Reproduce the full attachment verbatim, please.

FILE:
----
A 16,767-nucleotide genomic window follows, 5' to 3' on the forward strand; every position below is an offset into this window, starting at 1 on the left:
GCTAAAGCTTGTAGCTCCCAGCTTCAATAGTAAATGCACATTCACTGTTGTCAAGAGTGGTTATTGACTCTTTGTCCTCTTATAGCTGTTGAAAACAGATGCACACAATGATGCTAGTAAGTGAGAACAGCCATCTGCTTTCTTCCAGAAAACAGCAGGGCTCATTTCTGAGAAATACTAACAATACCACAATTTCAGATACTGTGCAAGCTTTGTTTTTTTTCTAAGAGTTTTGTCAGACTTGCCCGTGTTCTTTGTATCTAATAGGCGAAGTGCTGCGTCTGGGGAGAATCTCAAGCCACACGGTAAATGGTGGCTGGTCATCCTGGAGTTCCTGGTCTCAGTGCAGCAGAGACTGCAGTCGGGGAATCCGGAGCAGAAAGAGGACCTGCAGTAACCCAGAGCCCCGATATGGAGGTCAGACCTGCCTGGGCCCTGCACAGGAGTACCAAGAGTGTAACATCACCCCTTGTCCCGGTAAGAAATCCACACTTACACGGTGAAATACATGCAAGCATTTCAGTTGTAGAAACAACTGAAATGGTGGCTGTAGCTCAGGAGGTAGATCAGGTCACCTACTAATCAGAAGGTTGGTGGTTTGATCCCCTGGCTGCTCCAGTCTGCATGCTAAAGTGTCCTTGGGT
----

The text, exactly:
A 16,767-nucleotide genomic window follows, 5' to 3' on the forward strand; every position below is an offset into this window, starting at 1 on the left:
GCTAAAGCTTGTAGCTCCCAGCTTCAATAGTAAATGCACATTCACTGTTGTCAAGAGTGGTTATTGACTCTTTGTCCTCTTATAGCTGTTGAAAACAGATGCACACAATGATGCTAGTAAGTGAGAACAGCCATCTGCTTTCTTCCAGAAAACAGCAGGGCTCATTTCTGAGAAATACTAACAATACCACAATTTCAGATACTGTGCAAGCTTTGTTTTTTTTCTAAGAGTTTTGTCAGACTTGCCCGTGTTCTTTGTATCTAATAGGCGAAGTGCTGCGTCTGGGGAGAATCTCAAGCCACACGGTAAATGGTGGCTGGTCATCCTGGAGTTCCTGGTCTCAGTGCAGCAGAGACTGCAGTCGGGGAATCCGGAGCAGAAAGAGGACCTGCAGTAACCCAGAGCCCCGATATGGAGGTCAGACCTGCCTGGGCCCTGCACAGGAGTACCAAGAGTGTAACATCACCCCTTGTCCCGGTAAGAAATCCACACTTACACGGTGAAATACATGCAAGCATTTCAGTTGTAGAAACAACTGAAATGGTGGCTGTAGCTCAGGAGGTAGATCAGGTCACCTACTAATCAGAAGGTTGGTGGTTTGATCCCCTGGCTGCTCCAGTCTGCATGCTAAAGTGTCCTTGGGT